Quantcast
Environmental News for a Healthier Planet and Life

This Local Solar-Popped Popcorn Was a Decade in the Making

Popular
Bjorn Quenemoen and Jamie O'Shea (wearing the hat) were once college roommates but are now popcorn makers. Chris Panetta

By Alexandra Zissu

When Bjorn Quenemoen was a student at Bard College, he would host monthly popcorn parties. He would put up posters around campus, inviting everyone to his parties. At 10 p.m., on the appointed date, he would turn the lights down and put on some music.


Quenemoen would sell a handful of items, including Claussen pickles, Lucky Strike cigarettes and beer, but the real draw was his popcorn. He would pop it live, wearing a uniform (orange pants that his sister bought in Thailand, a maroon muscle shirt and a yellow headband). The recipe, heavy on nutritional yeast, comes from his family, who grew corn, among other crops, in Minnesota.

"Quenemoen, now 38, never stopped making popcorn. "Before I graduated, I got the idea that I could turn this recipe into a business," he said. And he did. The business — no longer a live event — is BjornQorn. The idea is so simple, it makes you kick yourself for not launching it first: non-GMO popcorn, solar popped and seasoned. Nothing more.

BjornQorn's enormous solar kettles were designed by Quenemoen's former college roommate, Jamie O'Shea. "We looked for a place where a farmer would let us build a crazy contraption," said O'Shea. Thanks to a family connection, we've installed them on Kelder's Farm in Kerhonkson, New York, across the street from the BjornQorn office — and not far from their old college campus.

About 20 percent of their corn is grown on Kelder's Farm, and the other 80 percent comes from Quenemoen's family farm. When demand is high, they supplement with organic kernels. "When we don't know the farmers, we buy organic," said Quenemoen. "When we do, we work with noncertified lands." He goes home to Minnesota to personally hand-sort the corn — the machinery available doesn't meet his needs. "There isn't a small-scale solution," he said. "All of the grain needs to be sorted. There can be foreign materials, like husks and rocks, in there."

Regardless of its origin, all of their corn is popped in the Hudson Valley kettles. Recently, the duo added a solar-electric facility to increase their production capacity. They also added two primary flavors to their product line: cloudy and spicy. Cloudy is the kernels that pop on non-sunny days, while spicy is quite hot.

On a rainy spring afternoon in their popcorn-scented office, Quenemoen and O'Shea reflect on their growth and try to imagine their future. It's been a few years since O'Shea was able to work at BjornQorn full-time. And they're past the point where Quenemoen has to stand on a ladder to work machinery and hand-deliver orders.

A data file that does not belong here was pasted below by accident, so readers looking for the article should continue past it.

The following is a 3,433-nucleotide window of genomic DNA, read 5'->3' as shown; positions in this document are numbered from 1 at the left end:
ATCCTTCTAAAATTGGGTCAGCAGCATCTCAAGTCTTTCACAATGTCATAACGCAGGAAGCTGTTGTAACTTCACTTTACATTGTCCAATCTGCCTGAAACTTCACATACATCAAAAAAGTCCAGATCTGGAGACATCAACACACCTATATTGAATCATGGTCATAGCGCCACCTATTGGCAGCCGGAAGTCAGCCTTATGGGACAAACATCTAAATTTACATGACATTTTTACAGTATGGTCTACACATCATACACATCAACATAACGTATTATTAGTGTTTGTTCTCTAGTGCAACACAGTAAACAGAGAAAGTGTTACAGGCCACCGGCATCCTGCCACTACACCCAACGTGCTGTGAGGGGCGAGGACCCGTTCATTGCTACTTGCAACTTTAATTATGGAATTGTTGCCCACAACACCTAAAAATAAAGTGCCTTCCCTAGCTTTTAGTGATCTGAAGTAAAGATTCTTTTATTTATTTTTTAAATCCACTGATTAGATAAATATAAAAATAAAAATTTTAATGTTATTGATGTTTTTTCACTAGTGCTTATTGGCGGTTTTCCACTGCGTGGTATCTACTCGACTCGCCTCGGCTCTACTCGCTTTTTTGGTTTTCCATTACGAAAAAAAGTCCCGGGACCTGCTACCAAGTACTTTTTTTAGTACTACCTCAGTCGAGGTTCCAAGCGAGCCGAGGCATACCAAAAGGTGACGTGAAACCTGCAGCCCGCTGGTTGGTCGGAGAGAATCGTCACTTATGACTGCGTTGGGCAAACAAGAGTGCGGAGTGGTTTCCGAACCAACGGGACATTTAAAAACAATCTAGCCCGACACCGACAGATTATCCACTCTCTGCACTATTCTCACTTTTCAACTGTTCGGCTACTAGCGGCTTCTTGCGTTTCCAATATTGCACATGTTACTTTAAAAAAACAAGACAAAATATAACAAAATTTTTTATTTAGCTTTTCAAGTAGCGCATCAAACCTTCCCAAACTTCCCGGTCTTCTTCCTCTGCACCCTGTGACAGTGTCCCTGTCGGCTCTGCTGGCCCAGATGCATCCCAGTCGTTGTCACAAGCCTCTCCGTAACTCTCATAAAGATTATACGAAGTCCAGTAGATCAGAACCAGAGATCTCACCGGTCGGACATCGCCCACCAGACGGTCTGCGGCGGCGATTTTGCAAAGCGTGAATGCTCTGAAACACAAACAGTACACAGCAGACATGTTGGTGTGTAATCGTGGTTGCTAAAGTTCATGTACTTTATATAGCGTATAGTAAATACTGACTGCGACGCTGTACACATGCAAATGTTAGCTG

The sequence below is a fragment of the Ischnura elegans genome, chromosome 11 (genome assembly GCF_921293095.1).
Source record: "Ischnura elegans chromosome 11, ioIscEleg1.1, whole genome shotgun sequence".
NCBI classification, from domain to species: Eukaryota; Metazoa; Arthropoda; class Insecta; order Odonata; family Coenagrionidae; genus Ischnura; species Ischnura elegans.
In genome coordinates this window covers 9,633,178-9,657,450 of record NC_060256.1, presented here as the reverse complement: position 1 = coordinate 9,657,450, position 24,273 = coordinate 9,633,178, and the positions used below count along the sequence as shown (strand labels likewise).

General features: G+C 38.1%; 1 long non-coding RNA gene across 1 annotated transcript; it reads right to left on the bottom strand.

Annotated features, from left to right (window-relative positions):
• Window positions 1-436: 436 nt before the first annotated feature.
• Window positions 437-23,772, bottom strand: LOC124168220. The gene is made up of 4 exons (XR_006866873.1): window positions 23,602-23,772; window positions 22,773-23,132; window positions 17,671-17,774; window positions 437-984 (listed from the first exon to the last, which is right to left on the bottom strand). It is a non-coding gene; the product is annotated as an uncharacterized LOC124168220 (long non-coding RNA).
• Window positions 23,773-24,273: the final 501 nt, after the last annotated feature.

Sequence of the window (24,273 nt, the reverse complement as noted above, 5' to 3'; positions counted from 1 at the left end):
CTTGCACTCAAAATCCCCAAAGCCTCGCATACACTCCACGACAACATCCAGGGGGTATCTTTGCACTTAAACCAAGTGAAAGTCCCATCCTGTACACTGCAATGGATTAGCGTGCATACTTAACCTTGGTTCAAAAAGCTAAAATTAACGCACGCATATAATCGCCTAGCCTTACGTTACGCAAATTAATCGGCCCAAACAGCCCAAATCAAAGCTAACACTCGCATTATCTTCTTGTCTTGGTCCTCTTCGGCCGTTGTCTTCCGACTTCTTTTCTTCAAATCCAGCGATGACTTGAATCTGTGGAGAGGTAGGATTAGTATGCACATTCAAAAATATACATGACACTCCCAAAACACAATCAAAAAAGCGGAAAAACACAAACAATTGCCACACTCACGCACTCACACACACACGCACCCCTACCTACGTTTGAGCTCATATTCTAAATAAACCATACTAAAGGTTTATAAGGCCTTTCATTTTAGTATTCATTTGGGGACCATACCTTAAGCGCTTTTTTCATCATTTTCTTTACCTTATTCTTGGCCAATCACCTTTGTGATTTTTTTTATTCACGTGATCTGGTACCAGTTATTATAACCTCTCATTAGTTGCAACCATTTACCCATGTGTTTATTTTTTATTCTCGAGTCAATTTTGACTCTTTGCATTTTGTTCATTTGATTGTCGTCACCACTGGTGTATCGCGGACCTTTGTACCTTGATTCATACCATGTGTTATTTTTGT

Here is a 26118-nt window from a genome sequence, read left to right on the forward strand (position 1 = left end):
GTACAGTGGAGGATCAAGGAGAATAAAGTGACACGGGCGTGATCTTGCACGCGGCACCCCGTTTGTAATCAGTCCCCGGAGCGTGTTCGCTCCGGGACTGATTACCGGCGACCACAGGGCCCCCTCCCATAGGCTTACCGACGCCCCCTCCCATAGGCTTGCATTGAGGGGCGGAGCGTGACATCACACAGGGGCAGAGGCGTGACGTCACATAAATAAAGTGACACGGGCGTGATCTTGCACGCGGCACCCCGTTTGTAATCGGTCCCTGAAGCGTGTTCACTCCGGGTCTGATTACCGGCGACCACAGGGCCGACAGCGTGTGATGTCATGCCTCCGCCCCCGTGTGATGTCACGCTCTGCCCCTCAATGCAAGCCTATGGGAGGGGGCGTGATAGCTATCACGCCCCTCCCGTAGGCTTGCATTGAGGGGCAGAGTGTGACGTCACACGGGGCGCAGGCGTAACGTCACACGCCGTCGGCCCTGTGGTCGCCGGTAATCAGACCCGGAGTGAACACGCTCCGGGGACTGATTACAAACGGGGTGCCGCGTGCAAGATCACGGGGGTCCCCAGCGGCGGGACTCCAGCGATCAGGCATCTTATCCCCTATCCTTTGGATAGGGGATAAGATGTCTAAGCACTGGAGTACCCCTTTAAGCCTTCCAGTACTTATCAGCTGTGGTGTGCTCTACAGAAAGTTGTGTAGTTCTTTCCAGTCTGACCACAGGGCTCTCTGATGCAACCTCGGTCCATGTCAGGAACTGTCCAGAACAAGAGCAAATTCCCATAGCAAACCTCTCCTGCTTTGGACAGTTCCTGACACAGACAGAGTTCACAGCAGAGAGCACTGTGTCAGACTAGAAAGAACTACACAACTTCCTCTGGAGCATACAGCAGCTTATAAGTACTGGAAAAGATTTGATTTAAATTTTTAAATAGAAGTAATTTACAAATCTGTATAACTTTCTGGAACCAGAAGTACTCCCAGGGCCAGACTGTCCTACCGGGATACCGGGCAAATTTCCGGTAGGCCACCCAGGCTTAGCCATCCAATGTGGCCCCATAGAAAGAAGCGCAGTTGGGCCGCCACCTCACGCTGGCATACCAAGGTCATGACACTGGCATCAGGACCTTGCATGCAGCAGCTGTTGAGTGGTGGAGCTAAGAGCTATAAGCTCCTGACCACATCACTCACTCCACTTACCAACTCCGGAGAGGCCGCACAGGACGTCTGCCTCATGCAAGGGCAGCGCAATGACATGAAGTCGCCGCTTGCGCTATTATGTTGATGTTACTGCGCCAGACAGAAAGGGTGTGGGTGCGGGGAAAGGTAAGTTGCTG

BjornQorn has made appearances in skits on The Late Show with Stephen Colbert and Saturday Night Live, and their popcorn is stocked in the staff pantries of both shows. Etsy staff members have even dressed up as bags of BjornQorn for Halloween. "They're so crafty," said Quenemoen.

They're just as proud of selling at Hudson Valley stores and breweries as they are of their demand at Eataly in Boston, New York City and Los Angeles. And they're embarking on a trial run at Whole Foods Market. "We aren't sure yet about our quest for world domination," joked Quenemoen.

"There is still a lot of America left," he said. "We'll see how mainstream we can get this quirky popcorn to go."

Reposted with permission from our media associate Modern Farmer.

EcoWatch Daily Newsletter

A pangolin at a rescue center in Cambodia. Rhett A. Butler / Mongabay

By Malavika Vyawahare

China has banned the trade and consumption of wild animals in the wake of the coronavirus outbreak that has claimed more than 2,700 lives and infected more than 81,000 people, most of them in China, according to the state-run Xinhua News Agency.

Read More
A man carries plastic shopping bags in Times Square on May 5, 2018 in New York City. Kena Betancur / VIEWpress / Corbis / Getty Images

Nearly one year after New York became the second state in the nation to pass a ban on grocery store plastic bags — the law is going into effect on Sunday.

Read More
Sponsored
White gold man-made diamond solitaire engagement ring. Clean Origin

While keeping track of the new trends in the diamond industry can be hard, it is still an essential task of any savvy consumer or industry observer. Whether you are looking to catch a deal on your next diamond purchase or researching the pros and cons of an investment within the diamond industry, keeping up with the trends is imperative.

Read More
Rep. Alexandria Ocasio-Cortez (D-NY) (C) chants with housing and environmental advocates before a news conference to introduce legislation to transform public housing as part of her Green New Deal outside the U.S. Capitol Nov. 14, 2019 in Washington, DC. Chip Somodevilla / Getty Images

Rep. Alexandria Ocasio-Cortez (D-N.Y.) took to the floor of the House of Representatives yesterday to chide Republicans for not reading the Green New Deal, which she introduced over one year ago, as The Hill reported. She then read the entire 14-page document into the congressional record.

Read More
Anti Ivan Duque's demonstrator is seen holding a placard with the photos of social leader Alirio Sánchez Sánchez and the indigenous Hector Janer Latín, both killed in Cauca, Colombia during a protest against Ivan Duque visit in London which included a meeting about fracking, environmental issues, the peace process implementation, and questioning the risk that social leaders in Colombia face. Andres Pantoja / SOPA Images / LightRocket / Getty Images

Colombia was the most dangerous nation in 2019 to be an environmental activist and experts suspect that conditions will only get worse.

Read More